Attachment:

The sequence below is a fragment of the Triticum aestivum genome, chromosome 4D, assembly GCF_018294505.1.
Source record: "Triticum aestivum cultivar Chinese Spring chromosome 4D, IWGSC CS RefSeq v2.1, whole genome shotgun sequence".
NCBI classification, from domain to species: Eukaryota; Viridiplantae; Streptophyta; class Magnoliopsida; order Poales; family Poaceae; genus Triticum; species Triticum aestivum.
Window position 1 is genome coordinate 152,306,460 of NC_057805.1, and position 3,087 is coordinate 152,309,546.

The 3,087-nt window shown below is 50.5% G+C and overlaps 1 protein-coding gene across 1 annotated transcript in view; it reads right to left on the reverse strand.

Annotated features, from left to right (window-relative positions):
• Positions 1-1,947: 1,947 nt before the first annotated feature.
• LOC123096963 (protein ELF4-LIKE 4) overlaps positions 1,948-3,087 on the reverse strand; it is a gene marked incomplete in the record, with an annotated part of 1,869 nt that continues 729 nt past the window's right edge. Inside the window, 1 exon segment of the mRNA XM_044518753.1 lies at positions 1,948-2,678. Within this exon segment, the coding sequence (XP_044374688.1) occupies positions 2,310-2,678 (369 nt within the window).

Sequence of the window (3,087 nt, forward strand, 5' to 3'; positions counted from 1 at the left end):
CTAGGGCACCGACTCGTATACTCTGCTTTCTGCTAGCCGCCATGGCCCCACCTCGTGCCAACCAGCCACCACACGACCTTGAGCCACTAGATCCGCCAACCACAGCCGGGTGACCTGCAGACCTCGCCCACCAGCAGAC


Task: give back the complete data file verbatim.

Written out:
The sequence below is a fragment of the Triticum aestivum genome, chromosome 4D, assembly GCF_018294505.1.
Source record: "Triticum aestivum cultivar Chinese Spring chromosome 4D, IWGSC CS RefSeq v2.1, whole genome shotgun sequence".
NCBI classification, from domain to species: Eukaryota; Viridiplantae; Streptophyta; class Magnoliopsida; order Poales; family Poaceae; genus Triticum; species Triticum aestivum.
Window position 1 is genome coordinate 152,306,460 of NC_057805.1, and position 3,087 is coordinate 152,309,546.

The 3,087-nt window shown below is 50.5% G+C and overlaps 1 protein-coding gene across 1 annotated transcript in view; it reads right to left on the reverse strand.

Annotated features, from left to right (window-relative positions):
• Positions 1-1,947: 1,947 nt before the first annotated feature.
• LOC123096963 (protein ELF4-LIKE 4) overlaps positions 1,948-3,087 on the reverse strand; it is a gene marked incomplete in the record, with an annotated part of 1,869 nt that continues 729 nt past the window's right edge. Inside the window, 1 exon segment of the mRNA XM_044518753.1 lies at positions 1,948-2,678. Within this exon segment, the coding sequence (XP_044374688.1) occupies positions 2,310-2,678 (369 nt within the window).

Sequence of the window (3,087 nt, forward strand, 5' to 3'; positions counted from 1 at the left end):
CTAGGGCACCGACTCGTATACTCTGCTTTCTGCTAGCCGCCATGGCCCCACCTCGTGCCAACCAGCCACCACACGACCTTGAGCCACTAGATCCGCCAACCACAGCCGGGTGACCTGCAGACCTCGCCCACCAGCAGAC